By Jeff Walsh
I go to a lot of concerts. It isn't a rare experience for me. I see the big bands in the huge arenas and the up-and-comers in the clubs. But I have to say, the True Colors Tour was an incredibly rare event.
For those of you who don't know, True Colors was put together by Cyndi Lauper, and at the tour stop I caught in Berkeley, featured The Dresden Dolls, Debbie Harry, Erasure, and Cyndi. (It also featured openers The Cliks and The Misshapes, but to be honest, I was having dinner when they played.) The entire show was about gay and gay-friendly acts getting together to raise awareness. From the moment you entered the venue, when you were given a purple "Erase Hate" rubber bracelet from the Matthew Shepard Foundation, to the big HRC logo above the stage, it was clear that this event was going to be different.
And, throughout the show, the crowd was just delightful. I'd never seen so many people smile at strangers, be generous, loving, and I think all of that amazing positive energy is what transformed the crowd into such a communal dancing party by the time Erasure came onstage. It was a crowd without ego, pretense, or drama (oh, and there were a lot of hot guys, too).
First up, The Dresden Dolls. Now, I adore the Dresden Dolls. I saw them open for Nine Inch Nails, and even went to catch them at an in-store when they were in town a while back. Just a fun time with a guy and a girl sending out their punk cabaret vibe with piano and drums as their primary instruments. They covered Black Sabbath's "War Pigs," which seemed as inappropriate for the crowd as it was perfect. And they closed their much-to-short set with my favorite song of theirs, "Girl Anachronism." Given how short the Dolls got to play, I can't imagine how brief the first two bands were.
Next up, Debbie Harry. I have to say it, she's old but she rocks. All of her songs were upbeat guitar-heavy barnburners that I never heard before, but actually liked. But, you could almost feel a collective yearning throughout the crowd between every song, which I could sum up in one word "Blondie." I mean, sure, you have a solo career and you were also the singer in one of the classic bands of the 70s, but does it have to be one or the other? Not one Blondie song? And, honestly, I think that omission sort of cost her some audience love, seeing as every break between songs raised our hopes, only to have them dashed with a song we didn't know.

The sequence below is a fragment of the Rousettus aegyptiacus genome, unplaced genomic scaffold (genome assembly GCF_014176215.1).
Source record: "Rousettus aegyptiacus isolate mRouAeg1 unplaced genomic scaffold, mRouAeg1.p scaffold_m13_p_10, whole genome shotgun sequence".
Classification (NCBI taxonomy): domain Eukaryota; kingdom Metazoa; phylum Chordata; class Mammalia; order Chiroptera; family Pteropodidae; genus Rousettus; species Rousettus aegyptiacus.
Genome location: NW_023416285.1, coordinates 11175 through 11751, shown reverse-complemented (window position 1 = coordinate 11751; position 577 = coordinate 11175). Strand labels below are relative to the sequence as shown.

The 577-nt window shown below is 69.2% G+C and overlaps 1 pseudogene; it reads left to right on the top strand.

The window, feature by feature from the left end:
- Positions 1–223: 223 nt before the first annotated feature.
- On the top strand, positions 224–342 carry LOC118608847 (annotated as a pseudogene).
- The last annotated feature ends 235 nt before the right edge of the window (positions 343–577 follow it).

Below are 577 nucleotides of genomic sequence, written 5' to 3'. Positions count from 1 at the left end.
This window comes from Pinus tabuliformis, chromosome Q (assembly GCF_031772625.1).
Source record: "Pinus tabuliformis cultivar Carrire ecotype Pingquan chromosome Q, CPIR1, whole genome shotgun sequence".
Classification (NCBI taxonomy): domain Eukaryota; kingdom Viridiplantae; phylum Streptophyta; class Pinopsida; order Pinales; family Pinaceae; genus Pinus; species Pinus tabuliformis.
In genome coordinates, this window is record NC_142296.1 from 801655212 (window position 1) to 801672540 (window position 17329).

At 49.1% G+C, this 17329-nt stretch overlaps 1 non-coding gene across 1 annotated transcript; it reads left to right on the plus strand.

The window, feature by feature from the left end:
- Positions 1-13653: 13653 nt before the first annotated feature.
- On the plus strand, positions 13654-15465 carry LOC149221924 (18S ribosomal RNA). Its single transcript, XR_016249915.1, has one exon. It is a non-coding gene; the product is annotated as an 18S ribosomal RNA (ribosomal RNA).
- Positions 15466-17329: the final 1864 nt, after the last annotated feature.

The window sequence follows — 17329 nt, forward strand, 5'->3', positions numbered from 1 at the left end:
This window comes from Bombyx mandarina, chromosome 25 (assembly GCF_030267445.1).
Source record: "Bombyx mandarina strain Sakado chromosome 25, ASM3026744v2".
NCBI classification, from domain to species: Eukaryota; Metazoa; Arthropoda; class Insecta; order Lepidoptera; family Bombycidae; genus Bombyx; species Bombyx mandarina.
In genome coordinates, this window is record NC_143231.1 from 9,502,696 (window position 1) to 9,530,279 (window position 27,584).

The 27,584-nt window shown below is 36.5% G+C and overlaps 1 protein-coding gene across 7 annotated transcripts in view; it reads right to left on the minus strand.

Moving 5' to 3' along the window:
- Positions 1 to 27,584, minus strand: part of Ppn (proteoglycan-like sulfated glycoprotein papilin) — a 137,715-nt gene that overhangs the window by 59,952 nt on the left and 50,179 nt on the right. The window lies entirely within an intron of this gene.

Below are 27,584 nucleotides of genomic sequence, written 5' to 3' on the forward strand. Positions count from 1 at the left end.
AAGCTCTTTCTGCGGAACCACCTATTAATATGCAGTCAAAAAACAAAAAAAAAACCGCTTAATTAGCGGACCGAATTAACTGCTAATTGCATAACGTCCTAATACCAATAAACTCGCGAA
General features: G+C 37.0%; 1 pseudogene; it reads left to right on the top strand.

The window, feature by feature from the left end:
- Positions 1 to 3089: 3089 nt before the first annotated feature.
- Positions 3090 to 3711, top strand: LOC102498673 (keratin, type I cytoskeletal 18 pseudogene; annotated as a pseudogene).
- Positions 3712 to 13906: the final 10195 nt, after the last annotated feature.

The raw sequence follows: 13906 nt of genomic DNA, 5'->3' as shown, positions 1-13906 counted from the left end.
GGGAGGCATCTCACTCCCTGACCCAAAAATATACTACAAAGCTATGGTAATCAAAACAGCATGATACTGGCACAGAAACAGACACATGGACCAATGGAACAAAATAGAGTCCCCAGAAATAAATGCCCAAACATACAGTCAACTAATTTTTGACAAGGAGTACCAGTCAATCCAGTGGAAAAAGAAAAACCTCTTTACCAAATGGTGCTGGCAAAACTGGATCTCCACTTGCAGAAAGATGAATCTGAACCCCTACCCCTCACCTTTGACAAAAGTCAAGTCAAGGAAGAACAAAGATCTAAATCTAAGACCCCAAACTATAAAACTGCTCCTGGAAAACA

Oh, I left out a crucial piece of the puzzle. At most shows, between acts, you just sit there and watch overweight union roadies move equipment and check microphones. But at True Colors, there is no such lag. Between acts, you get Margaret Cho and special guest Rosie O'Donnell telling jokes. Margaret was her usual self, but it seemed like some people in the audience weren't familiar with her, because they seemed to find her a bit over-the-top. Since I know Margaret's material, she seemed like, well... Margaret, to me. But some women around me seemed to be a bit shocked and offended when Cho made a reference that went something like, "You know that Laura Bush's pussy tastes like Lysol." Between Erasure and Cyndi Lauper's set, Margaret and another performer had a whole 'yo mama' style rap comparing and contrasting their pussies, which was well-received by the crowd.
I love Cyndi Lauper, but had she not organized this she would have gone on before Erasure. That said, Erasure were completely phenomenal and the absolute highlight of the night. I've seen them before and enjoyed them, but there was magic in the Berkeley hills that night. For one thing, the crowd was on its feet, singing and dancing throughout their entire set. And what a set! "Sometimes," "Chains of Love," "A Little Respect," "Love To Hate You," amazing new song "I Could Fall In Love With You." The crowd couldn't get enough, and Andy Bell did his flamboyant best to keep the enraptured masses on our feet, singing, smiling, and dancing. By the time they closed with "Oh L'Amour," it seemed the crowd was singing at the top of its lungs and just having a blast.
Cyndi came out last and was in fine voice, but compared to Erasure, the catalog is a bit thinner. She was still a complete delight, but a bit anticlimactic after Andy and Vince. Rosie O'Donnell also joined Cyndi onstage to play her own drum kit on the side of the stage. "Girls Just Want To Have Fun," "She Bop," "Good Enough," a cover of "When You Were Mine," and, strangely, no "Time After Time."
Then, all of the performers joined Cyndi onstage for a cover of ABBA's "Take A Chance On Me," as giant multi-colored balloons were thrown into the crowd, before singing the namesake song for the tour, "True Colors."
While the show happened a few days after the Pride festivities in San Francisco, it really seemed to encapsulate the same positive energy, community spirit, and great music -- uniting us all for the second time that week.